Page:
I’ve boiled down the major recommendations that most of these bloggers share, and listed them in order of ease —and how likely I am to keep these habits in my daily life.

The first three are no-brainers for me — you can always catch me at the farmer’s market. But 6-7? I’m not so sure. I need some convincing.

1) Skip the bags.

Grocery stores in areas like D.C. and California have to charge you a few cents per plastic bag—something like that could be a major win here.

Also, considering reusable produce bags.

Time: Zero.

Cost: $5-$10 to invest in reusable produce bags. Conversely, no money saved by this measure.

2) Bulk bins

This is something I wasn’t doing before but really loved. Charlotte has bulk bins at places like Publix, Whole Foods, and Earth Fare. They are cheaper, buying household-size specific quantities reduces food waste, and there’s no packaging.

Time: Zero. Stores have bags to use for the bulk bins, and the paper option can be recycled or composted later. You can bring your own mason jars and they’ll subtract the weight of the jar you filled at the register.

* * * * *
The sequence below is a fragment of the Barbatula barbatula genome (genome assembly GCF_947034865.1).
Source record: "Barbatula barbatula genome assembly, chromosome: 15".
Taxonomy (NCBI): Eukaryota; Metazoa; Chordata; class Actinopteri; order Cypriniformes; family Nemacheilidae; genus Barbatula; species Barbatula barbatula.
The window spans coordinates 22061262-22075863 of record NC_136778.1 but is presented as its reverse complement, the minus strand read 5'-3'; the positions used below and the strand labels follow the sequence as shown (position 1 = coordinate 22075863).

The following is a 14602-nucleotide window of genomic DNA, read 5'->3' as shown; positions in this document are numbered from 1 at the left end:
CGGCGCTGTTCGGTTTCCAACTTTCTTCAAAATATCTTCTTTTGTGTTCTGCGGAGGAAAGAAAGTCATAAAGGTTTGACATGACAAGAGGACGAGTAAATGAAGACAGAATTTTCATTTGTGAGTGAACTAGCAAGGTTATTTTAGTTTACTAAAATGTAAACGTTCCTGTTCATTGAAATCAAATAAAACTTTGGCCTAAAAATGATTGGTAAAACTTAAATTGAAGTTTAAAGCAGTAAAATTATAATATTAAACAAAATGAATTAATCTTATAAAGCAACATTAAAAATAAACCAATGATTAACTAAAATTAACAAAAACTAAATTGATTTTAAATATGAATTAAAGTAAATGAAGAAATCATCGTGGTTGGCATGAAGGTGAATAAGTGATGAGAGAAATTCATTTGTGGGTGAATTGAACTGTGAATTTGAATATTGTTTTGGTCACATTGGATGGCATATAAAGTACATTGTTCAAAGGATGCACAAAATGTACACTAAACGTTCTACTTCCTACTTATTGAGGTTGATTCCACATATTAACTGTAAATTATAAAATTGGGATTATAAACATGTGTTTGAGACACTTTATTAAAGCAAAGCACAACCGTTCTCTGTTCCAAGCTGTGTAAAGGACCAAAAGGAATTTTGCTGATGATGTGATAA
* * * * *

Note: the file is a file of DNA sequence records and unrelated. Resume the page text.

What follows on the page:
Cost: This one’s a money gain. NPR estimates purchasing bulk foods saves an average of 56%.

3) Farmers Markets

This one’s huge. One resource Charlotte is fortunate to have in ample quantity is year-round local produce available daily.

Time: Some. Perhaps an extra hour or two a week to visit the farmers’ market if you wouldn’t have otherwise.

Cost: This one is also a gain. Recent studies debunk the myth that farmers’ markets are more expensive.

4) Food Prep

Aluminum or glass Tupperware require less replacement than stain-gathering plastic. Plastic sandwich bags, saran wrap, and Styrofoam can all be replaced by beeswax alternatives that won’t need replacing, like these.

Time: None.

Cost: $10-$30 investment in Tupperware, sandwich bags, etc. — but this will pay for itself rapidly when Tupperware no longer needs frequent replacing and sandwich bags are no longer a grocery item.

5) Cleaning Supplies

A pretty significant impact can be made simply by ditching paper towels, sponges, etc. Making all-natural cleaning supplies (white wine vinegar, lemon, etc.—see the aforementioned blogs) can be fairly simple.

Time: For swapping out paper towels? None — grab some reusable cloths the next time you visit Trader Joe’s. Making your own cleaning products requires preparation, but few resources and little more than an hour a month of time.